Thanks
  14. flemsmith

    flemsmith lurk

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    Not terribly, but then, depending on how heavy the bike, it's not totally trivial either. Guess I could get a longer 2x12 if I needed it. Haven't had a problem yet, but I do try to get a pretty good headstart. Never tried to let the engine pull itself up, I'd probably slip or trip over something trying to keep up and dump it off the side.

    Definitely more pleasant to work while sitting down and looking directly at whatever. When I need to tie one end down, I just use ratcheting straps that go under the bench and then tied to the frame, or handlebars or something solid. Plus I have a small chain hoist up in the rafters for yanking a wheel.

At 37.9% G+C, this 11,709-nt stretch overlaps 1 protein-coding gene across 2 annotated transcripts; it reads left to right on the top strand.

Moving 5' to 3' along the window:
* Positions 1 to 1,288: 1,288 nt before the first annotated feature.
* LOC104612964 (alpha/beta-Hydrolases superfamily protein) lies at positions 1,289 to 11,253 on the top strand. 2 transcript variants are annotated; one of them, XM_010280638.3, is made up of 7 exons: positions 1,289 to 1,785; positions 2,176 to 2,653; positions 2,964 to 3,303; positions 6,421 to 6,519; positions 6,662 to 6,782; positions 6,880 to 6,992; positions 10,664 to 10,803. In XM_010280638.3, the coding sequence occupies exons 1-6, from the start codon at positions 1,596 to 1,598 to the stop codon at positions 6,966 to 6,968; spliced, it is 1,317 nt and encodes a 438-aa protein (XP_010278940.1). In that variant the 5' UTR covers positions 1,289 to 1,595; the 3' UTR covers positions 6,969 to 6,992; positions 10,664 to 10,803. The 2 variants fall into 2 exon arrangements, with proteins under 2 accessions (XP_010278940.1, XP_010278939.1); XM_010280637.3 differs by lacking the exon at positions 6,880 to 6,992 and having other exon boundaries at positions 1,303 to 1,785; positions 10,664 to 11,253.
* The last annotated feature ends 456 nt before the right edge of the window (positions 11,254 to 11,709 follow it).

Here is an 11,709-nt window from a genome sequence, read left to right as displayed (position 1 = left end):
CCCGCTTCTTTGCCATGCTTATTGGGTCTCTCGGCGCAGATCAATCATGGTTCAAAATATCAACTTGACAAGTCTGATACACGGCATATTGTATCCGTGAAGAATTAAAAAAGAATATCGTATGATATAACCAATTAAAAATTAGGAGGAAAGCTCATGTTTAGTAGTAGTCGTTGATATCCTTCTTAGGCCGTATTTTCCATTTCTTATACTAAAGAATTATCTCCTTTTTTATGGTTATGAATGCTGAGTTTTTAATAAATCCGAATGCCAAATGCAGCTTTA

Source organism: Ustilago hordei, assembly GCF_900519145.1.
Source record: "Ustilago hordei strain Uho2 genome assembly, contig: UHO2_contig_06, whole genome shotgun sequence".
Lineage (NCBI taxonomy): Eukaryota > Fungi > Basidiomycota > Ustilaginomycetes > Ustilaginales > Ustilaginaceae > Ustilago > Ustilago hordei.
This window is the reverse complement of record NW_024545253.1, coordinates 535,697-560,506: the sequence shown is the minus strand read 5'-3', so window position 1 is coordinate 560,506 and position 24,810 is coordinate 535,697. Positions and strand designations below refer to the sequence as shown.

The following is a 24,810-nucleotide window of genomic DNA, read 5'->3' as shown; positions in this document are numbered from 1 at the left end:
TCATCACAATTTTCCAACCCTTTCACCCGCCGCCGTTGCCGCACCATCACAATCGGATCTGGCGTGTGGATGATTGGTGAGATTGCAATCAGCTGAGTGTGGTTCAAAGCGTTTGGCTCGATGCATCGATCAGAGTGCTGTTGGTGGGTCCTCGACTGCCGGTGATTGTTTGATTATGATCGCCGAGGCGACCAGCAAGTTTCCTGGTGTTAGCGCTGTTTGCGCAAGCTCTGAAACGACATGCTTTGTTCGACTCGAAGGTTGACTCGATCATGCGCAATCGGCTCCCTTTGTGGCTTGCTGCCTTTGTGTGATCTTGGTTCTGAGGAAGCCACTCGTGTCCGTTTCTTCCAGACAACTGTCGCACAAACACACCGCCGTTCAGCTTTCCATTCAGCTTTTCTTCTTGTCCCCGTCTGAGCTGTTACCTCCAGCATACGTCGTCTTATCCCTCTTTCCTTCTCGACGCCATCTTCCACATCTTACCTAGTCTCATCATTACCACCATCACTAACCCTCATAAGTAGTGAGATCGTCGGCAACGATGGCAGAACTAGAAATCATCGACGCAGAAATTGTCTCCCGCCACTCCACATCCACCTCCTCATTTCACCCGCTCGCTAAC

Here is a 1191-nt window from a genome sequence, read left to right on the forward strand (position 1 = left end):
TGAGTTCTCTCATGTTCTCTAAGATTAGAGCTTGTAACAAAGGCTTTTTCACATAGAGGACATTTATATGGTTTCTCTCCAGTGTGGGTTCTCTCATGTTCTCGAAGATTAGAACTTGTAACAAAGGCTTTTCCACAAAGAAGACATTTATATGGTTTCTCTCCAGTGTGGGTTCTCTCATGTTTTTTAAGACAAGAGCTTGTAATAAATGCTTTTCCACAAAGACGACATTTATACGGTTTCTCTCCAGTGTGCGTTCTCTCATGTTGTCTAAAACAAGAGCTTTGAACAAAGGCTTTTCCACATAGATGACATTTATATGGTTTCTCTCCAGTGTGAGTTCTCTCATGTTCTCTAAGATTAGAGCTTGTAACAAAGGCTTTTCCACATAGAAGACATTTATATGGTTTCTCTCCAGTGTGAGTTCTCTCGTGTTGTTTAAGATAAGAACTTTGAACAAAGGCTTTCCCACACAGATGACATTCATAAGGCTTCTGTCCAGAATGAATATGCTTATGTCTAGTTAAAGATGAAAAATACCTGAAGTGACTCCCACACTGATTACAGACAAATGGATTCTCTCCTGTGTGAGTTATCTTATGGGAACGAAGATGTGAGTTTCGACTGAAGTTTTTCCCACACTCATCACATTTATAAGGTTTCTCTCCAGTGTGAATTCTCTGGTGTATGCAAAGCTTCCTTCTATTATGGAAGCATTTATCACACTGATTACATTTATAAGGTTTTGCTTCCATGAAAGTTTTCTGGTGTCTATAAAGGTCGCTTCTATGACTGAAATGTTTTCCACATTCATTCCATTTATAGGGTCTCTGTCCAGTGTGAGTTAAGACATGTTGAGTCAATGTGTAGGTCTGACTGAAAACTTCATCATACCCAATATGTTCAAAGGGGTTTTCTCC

roy
  15. flemsmith

    flemsmith lurk

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    I wasn't happy with the way I'd routed the fuel lines, separately for each carb/petcock and I was really disappointed that some of the breather hoses had already cracked, even though all it's done is sit out in the garage as the weather got hotter. Turns out the cracked breather hoses were all neoprene, never should have tried using those, so I replaced them, and ordered one of those 4-way fuel line fittings. Had to ask Greg Bender for some pix of how he routed his, and with his help, here's what I have now.

    left side, the carb line faces inwards, can be barely seen at the bottom.
    [​IMG]